As a nation, we're generally uncomfortable talking about religion in the public square, in part due to our long history of church-state separation, in part because religion is considered a private matter.
While the experience of religion is personal, the effects that the institution of religion exerts on society and the ideas it generates are not. Max Weber demonstrated religion's impact on history as well as anyone ever has in The Protestant Ethic and the Spirit of Capitalism, his classic study on the relationship between Protestantism and the rise of capitalism in the West.
After three decades of downplaying religion's importance in the K-12 curriculum, the subject is thankfully making a comeback. For many students, this means learning more about religion in history and literature classes. It's about time. To believe that anyone can fully understand Constantine, the Just-War Theory, or Osama bin Laden without a basic knowledge of Arianism, Augustine, and the differing interpretations of jihad in the Quran is foolishness.
But recent flare-ups over teaching religion in public schools (see here and here) still make teachers and districts leery about broaching the subject.
Fear not, says Charles Haynes at the First Amendment Center. Religion can be taught well without setting off a holy war in the community. As evidence, he points to the Modesto City Schools in California, one of the very few districts in the nation that requires its students (ninth-graders, in this case) to take a world-religion course. Haynes writes in Learning About World Religions in Public Schools, a First Amendment Center study of the district's religion requirement, that "we finally have empirical data about the educational effects of learning about religion in a public school setting." And the findings are overwhelmingly positive.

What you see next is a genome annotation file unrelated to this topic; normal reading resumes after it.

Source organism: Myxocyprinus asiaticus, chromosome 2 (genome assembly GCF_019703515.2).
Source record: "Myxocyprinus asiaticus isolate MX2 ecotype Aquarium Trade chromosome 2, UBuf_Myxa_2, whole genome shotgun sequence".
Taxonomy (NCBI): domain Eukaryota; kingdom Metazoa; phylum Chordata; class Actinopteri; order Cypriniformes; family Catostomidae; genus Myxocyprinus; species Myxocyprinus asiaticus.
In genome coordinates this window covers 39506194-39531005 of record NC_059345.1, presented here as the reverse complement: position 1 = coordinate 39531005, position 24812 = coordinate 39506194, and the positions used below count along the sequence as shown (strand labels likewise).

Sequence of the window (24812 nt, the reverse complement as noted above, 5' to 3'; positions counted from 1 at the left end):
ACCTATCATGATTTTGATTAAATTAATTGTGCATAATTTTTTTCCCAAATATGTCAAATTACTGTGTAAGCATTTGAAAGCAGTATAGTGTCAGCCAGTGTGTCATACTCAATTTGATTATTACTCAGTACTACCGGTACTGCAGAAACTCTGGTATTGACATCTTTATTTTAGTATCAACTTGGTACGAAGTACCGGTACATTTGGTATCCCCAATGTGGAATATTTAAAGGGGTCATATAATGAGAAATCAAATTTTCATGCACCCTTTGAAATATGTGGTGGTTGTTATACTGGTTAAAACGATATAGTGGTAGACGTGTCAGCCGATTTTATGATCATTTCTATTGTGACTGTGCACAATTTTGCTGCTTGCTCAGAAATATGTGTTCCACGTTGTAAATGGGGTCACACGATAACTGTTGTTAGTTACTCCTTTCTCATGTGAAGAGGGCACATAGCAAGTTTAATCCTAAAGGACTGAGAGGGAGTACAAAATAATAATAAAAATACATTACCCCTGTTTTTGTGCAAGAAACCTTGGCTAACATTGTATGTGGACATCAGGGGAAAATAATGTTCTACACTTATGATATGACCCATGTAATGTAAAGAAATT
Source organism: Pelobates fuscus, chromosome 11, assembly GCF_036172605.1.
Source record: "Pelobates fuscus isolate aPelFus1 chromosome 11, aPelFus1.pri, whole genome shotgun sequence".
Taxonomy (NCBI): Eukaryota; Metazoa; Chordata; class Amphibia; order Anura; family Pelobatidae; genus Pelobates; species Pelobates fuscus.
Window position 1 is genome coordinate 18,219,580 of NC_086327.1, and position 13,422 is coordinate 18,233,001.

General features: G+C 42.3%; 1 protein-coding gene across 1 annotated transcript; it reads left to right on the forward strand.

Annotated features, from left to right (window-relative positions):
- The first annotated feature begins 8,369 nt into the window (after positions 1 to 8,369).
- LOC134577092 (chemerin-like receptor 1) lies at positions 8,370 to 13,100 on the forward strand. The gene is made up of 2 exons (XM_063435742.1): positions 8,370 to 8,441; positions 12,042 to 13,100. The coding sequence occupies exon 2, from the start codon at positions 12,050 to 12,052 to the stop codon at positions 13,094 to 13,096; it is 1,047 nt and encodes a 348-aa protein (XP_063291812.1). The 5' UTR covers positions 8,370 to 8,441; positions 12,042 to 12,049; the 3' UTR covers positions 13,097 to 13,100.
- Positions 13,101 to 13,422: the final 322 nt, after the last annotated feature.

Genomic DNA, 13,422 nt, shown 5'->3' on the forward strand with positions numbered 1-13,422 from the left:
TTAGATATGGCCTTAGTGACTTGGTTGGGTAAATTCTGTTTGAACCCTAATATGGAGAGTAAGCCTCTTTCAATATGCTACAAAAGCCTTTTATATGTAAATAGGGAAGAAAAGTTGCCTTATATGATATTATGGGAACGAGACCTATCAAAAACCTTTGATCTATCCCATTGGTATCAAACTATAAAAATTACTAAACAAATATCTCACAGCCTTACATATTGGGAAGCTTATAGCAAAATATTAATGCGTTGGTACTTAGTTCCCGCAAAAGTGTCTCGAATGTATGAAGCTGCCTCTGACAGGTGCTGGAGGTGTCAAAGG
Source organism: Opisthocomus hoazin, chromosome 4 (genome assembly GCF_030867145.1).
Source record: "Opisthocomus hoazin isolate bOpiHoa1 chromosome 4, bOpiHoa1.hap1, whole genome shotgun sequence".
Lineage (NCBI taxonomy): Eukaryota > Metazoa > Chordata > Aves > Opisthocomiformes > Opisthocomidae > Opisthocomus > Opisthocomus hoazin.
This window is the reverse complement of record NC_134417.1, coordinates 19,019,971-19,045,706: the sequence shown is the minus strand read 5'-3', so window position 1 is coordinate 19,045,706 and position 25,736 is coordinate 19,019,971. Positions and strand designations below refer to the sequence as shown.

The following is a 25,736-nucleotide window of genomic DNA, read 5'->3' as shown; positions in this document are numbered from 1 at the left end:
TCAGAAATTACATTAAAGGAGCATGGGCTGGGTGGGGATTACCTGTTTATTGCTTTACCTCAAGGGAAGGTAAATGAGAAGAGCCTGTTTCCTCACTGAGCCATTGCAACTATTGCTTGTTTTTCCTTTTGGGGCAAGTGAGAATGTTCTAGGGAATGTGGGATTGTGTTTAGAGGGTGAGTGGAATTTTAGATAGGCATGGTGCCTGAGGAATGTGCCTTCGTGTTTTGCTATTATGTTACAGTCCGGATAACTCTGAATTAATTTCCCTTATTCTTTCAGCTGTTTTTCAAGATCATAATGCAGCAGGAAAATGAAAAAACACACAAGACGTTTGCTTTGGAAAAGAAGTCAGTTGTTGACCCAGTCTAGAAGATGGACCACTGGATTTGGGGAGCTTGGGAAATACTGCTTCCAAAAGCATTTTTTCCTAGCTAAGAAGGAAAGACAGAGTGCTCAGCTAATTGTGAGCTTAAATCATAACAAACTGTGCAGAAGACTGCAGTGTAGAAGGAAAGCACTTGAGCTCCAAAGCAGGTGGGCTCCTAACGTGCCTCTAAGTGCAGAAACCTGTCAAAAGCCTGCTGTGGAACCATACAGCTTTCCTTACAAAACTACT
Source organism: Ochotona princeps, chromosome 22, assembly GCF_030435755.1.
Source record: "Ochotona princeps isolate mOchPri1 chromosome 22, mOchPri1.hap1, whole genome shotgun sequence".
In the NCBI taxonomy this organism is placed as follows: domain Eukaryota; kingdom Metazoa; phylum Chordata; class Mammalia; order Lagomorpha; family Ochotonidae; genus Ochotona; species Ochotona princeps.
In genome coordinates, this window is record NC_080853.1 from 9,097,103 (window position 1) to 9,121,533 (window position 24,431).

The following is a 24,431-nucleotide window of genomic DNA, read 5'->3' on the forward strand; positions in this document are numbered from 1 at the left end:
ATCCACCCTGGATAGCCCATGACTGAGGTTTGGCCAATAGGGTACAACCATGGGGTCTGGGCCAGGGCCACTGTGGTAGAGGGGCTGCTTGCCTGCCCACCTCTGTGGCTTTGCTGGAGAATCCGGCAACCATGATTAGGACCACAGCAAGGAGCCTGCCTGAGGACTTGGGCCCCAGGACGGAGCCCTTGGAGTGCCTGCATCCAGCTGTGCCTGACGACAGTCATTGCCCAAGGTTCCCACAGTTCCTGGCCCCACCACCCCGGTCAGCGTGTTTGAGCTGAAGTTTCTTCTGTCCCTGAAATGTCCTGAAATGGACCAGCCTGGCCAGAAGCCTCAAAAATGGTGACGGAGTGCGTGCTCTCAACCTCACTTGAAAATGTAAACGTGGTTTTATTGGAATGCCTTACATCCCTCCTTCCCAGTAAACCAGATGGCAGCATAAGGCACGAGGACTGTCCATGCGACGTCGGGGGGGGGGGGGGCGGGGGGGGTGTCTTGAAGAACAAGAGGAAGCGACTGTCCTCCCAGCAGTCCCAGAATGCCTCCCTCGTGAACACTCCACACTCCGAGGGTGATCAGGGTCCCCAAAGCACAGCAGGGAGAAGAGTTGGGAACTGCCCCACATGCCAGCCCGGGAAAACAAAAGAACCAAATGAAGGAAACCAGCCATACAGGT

Students left the course with a greater appreciation of world religions, as increased supporters of rights for people with views different than their own, and with "a fuller appreciation of the moral values shared across differences."
This last point was critical to the Modesto administrators who established the course. According to the study, they feel that the media exacerbates religious tension by focusing on "extremist factions," thereby overlooking the common moral ground that all faiths share.
This simple reading of religious tradition speaks more to the district's desire not to offend individuals than to instruct them in world religions. In fact, not offending people is the whole point of the Modesto program. The report gives a brief nod to this reality in its conclusions. "The course's textbook provides almost no discussion of the unsavory aspects of religion. Only three paragraphs are devoted to the use of religion to justify war, persecution and the oppression of women."
The district responds this way: "The goal of the course...is to convey facts about religion, and not to have students engage in a critical evaluation of particular religions or religion in general."
This misgiving doesn't overly worry the center, but it should. The soft curriculum leads one to ask--What "facts" is the class offering?
It's true that broadly speaking, Judaism, Christianity, and Islam share much in common--they are all "peoples of the book," all are monotheists, and all value human life. But to stop there leaves one with the impression that these religions read their religious texts with a similar critical eye (they do not), that they understand monotheism the same way (Christians have wrestled for centuries to explain the Trinity), and that life is valued the same across traditions (this isn't even true within each faith).
These nuances, if they can be appropriately called "nuances," are the stuff that matters. It's this detail that makes learning about religion worthwhile. Without it, students will never understand why many Catholic, Lutheran, and Episcopal churches were receptive to President Bush's creating the Office of Faith-based and Community Initiatives, while most low-church Protestants were offended by the program. Why Islam as practiced in Turkey makes that country key to our efforts to expand democracy in the Muslim world. Why Osama bin Laden reads jihad as a license to kill Westerners, and most other Muslims read it as an internal struggle to remove obstacles between oneself and God.
Religion must be taught and taught well. But Modesto's model, which teaches religion as a stand-alone course that downplays the very real differences between and among world religious traditions, isn't one that does this. Better to leave the teaching of religious history in history courses, where the point of the course is to understand religion's institutional and intellectual effects on society, and not to gain a better appreciation for the ways in which religions are alike.